Study: Young male migrants fuel rise in violence in Germany
By FRANK JORDANS
Jan. 03, 2018
BERLIN (AP) — The recent influx of mostly young, male migrants into Germany has led to an increase in violent crime in the country, according to a government-funded study published Wednesday.
The study used figures from the northern state of Lower Saxony to examine the impact of refugee arrivals on crime in 2015 and 2016, a period when the number of violent crimes reported increased by 10.4 percent.
The authors concluded that 92 percent of the additional crimes recorded could be attributed to the increase in refugee numbers.
It noted that the demographic composition of the refugee population is a major factor. Young males — whether Germans or migrants — are generally more likely to commit crimes, but also more likely to become victims of violence.
The findings add to the ongoing debate in Germany about how to tackle migrant crime, which has been fanned by a number of high-profile incidents . Parties on the right, including German Chancellor Angela Merkel's Union bloc, want a tough response and more deportations, while those on the left say more needs to be done to integrate refugees into German society.
"It is true that since 2015 there has been a rise in violent crime that the authors attribute to the arrival of refugees," said Verena Herb, a spokeswoman for the Families Ministry that commissioned the study. "But they also make very clear that refugees aren't generally more criminal than for example Germans."
Herb told reporters in Berlin that the biggest problems seemed to come from young men who see little hope for their futures. Afghans and Syrians were less likely to commit crimes than migrants from North Africa, who stand little chance of receiving permission to stay in Germany, the study found.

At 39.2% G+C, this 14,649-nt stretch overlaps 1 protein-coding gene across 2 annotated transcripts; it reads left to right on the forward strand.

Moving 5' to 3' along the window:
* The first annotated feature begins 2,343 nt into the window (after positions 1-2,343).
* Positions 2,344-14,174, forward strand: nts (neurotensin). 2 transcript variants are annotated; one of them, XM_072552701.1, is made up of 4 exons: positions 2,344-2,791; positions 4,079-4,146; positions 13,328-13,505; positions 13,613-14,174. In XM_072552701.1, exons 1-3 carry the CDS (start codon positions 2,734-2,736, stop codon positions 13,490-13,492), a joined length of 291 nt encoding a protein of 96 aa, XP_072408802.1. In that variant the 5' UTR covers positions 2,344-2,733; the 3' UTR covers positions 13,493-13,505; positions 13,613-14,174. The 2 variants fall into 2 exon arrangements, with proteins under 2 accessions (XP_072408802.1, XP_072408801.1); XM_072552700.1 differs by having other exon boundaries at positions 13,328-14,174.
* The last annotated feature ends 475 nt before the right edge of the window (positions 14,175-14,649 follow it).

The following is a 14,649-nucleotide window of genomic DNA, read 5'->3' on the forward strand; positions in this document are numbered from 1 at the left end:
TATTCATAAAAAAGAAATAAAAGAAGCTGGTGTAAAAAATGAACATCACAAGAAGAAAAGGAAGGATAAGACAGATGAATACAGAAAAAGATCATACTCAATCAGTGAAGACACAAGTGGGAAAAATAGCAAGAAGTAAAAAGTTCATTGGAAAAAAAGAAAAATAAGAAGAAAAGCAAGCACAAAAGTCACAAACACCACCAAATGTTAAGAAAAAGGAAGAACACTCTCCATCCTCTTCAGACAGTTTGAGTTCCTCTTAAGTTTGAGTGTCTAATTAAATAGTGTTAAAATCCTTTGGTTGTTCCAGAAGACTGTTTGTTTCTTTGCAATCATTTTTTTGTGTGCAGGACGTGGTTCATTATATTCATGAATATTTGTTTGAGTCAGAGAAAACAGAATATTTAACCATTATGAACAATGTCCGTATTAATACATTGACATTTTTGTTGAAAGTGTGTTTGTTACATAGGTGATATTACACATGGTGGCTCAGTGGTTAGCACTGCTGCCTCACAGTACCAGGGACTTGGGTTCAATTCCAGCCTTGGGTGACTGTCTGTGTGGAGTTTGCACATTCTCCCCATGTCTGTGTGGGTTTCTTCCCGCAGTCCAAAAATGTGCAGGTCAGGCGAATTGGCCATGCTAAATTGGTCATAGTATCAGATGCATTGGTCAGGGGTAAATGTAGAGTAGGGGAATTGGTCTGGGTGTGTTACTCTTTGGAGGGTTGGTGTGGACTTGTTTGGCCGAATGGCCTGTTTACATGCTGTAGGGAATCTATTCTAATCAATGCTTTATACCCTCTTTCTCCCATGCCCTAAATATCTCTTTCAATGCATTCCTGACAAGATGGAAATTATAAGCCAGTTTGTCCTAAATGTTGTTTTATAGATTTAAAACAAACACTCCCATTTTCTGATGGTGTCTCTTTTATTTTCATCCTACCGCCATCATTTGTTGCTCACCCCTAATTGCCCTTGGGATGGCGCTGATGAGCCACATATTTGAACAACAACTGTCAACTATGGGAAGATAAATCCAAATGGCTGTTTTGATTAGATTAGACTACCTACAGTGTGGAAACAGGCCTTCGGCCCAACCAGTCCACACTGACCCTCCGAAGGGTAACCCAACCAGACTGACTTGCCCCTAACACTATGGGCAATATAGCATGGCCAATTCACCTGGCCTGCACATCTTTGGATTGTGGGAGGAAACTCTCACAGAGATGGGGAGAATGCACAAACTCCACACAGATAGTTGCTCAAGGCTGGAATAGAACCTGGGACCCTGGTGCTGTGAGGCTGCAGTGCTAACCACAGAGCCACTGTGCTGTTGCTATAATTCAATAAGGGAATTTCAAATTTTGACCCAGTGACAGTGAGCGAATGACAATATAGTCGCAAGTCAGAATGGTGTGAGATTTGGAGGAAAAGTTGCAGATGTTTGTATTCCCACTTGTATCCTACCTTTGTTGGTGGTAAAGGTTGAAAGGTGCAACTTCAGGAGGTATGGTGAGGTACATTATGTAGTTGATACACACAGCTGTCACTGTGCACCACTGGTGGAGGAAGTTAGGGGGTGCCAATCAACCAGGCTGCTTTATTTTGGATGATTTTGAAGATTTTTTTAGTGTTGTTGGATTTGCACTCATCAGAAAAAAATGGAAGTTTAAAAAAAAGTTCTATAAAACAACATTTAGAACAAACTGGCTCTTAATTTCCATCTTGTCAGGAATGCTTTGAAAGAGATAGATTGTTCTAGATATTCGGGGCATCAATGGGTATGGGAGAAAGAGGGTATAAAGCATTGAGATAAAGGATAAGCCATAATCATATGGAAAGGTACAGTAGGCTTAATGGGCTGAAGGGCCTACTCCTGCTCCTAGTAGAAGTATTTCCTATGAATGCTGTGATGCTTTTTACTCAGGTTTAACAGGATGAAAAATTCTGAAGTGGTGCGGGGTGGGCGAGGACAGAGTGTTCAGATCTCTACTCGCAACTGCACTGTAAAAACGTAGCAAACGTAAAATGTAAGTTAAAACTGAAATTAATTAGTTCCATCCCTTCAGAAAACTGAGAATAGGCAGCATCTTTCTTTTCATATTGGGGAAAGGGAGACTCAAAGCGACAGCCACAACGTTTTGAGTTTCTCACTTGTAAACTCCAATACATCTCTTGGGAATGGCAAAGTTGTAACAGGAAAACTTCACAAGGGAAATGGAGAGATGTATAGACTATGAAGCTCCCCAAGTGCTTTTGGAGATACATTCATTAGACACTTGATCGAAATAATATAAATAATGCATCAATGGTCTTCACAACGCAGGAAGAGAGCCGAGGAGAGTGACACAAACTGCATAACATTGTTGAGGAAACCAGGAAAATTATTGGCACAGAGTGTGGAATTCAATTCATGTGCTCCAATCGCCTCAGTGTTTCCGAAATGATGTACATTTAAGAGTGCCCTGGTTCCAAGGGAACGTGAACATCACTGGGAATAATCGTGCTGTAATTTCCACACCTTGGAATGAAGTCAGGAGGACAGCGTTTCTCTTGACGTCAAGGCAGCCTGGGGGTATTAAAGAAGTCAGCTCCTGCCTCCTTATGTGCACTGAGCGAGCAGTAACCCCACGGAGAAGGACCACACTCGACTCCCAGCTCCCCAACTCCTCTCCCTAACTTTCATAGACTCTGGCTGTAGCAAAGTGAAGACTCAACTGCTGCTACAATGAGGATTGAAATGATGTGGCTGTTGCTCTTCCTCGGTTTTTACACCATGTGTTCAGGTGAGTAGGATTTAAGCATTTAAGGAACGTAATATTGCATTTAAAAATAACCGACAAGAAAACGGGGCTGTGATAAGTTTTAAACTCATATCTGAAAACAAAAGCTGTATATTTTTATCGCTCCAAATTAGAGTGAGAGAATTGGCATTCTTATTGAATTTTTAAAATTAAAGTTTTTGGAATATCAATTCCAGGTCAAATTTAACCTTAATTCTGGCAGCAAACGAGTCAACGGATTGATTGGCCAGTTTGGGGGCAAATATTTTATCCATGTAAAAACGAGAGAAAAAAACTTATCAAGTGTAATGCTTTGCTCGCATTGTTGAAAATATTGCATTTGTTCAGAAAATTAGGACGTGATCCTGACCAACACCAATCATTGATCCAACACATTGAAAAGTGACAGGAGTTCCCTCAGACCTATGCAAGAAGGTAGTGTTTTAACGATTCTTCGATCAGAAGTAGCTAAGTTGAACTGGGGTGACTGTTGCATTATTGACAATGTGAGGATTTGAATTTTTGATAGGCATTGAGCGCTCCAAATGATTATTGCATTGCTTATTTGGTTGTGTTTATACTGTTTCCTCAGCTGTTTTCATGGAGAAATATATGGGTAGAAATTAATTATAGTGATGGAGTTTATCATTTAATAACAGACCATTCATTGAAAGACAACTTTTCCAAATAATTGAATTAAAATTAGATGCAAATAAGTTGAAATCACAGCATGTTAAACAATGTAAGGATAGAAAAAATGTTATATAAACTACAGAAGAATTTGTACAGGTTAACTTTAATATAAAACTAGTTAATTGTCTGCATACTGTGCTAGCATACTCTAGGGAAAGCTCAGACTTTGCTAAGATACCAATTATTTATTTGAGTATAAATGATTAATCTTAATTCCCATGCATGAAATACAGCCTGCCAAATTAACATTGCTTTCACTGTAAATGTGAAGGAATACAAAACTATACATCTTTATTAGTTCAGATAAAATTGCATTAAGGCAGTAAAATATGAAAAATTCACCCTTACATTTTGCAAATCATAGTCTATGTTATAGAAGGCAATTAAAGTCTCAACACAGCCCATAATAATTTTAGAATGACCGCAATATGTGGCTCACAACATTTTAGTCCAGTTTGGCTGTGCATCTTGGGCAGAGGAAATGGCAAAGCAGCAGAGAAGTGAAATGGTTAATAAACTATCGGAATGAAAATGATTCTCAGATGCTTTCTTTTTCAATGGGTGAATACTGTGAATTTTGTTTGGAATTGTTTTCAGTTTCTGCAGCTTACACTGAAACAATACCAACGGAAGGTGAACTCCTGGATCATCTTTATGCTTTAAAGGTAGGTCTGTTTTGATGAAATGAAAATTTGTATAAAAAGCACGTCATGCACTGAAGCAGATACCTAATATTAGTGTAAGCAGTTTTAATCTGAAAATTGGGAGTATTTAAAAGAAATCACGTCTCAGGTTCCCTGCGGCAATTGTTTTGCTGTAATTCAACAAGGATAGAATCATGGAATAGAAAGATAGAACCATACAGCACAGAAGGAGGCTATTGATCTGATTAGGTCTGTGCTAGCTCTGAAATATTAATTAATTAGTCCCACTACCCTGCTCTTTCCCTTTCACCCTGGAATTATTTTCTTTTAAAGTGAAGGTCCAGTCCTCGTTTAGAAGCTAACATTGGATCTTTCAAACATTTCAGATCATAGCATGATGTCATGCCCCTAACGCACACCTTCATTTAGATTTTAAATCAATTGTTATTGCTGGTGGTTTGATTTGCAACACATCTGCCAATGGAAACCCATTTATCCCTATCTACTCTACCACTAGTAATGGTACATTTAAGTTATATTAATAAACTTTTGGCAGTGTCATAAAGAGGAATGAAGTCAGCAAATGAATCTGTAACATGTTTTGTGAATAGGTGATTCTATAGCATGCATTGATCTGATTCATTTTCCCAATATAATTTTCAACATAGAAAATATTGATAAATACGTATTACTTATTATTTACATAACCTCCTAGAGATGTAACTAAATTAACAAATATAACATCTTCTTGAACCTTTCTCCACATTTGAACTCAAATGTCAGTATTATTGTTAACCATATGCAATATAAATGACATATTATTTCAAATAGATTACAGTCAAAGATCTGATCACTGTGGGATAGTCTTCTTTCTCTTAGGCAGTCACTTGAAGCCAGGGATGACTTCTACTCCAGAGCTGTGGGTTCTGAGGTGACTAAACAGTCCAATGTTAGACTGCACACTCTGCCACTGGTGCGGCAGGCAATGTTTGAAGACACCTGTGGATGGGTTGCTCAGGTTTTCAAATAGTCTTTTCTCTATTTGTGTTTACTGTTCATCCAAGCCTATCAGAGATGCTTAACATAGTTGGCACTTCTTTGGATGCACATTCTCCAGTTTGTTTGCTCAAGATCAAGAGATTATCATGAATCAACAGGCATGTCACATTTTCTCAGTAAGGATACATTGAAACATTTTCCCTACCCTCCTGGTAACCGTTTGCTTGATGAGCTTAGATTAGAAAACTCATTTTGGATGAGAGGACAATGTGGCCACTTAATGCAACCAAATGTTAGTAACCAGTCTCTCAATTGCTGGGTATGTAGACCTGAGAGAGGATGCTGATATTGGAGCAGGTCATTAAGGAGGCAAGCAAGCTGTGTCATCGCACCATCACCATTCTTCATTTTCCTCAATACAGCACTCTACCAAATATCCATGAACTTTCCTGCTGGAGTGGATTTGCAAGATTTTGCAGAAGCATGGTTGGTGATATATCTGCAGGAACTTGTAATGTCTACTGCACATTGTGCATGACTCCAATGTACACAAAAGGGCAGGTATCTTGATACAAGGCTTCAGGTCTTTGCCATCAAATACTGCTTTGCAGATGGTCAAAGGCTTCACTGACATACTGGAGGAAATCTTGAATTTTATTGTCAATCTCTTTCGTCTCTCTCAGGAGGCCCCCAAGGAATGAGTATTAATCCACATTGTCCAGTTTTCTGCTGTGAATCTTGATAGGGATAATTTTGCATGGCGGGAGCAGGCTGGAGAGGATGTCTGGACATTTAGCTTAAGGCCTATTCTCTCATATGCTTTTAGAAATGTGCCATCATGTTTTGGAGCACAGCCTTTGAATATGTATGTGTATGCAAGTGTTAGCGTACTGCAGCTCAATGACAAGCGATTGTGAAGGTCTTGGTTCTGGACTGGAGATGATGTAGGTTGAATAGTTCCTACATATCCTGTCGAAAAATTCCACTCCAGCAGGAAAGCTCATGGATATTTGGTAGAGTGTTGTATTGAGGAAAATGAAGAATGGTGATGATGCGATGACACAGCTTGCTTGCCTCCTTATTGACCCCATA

"In our view, this shows once more that those who come here mustn't be left to their own devices," she said. "Only that way can we ensure that boredom and frustration don't result in criminal behavior."
The study, led by prominent criminologist Christian Pfeiffer and published by the Zurich University of Applied Sciences, says most of the refugees came to Germany from Muslim countries that are "characterized by male dominance" and an acceptance of a "macho culture" that can justify violence.
The lack of women among Germany's refugee population is also seen as an aggravating factor.
"This makes it more likely for groups of young men to emerge among the refugees and they can develop a violent dynamic of their own," the authors wrote, concluding that it makes sense to allow refugees to bring over their families.
The report also notes that people are twice as likely to report crimes if they are committed by people who are different from them, causing some distortion in the crime statistics.
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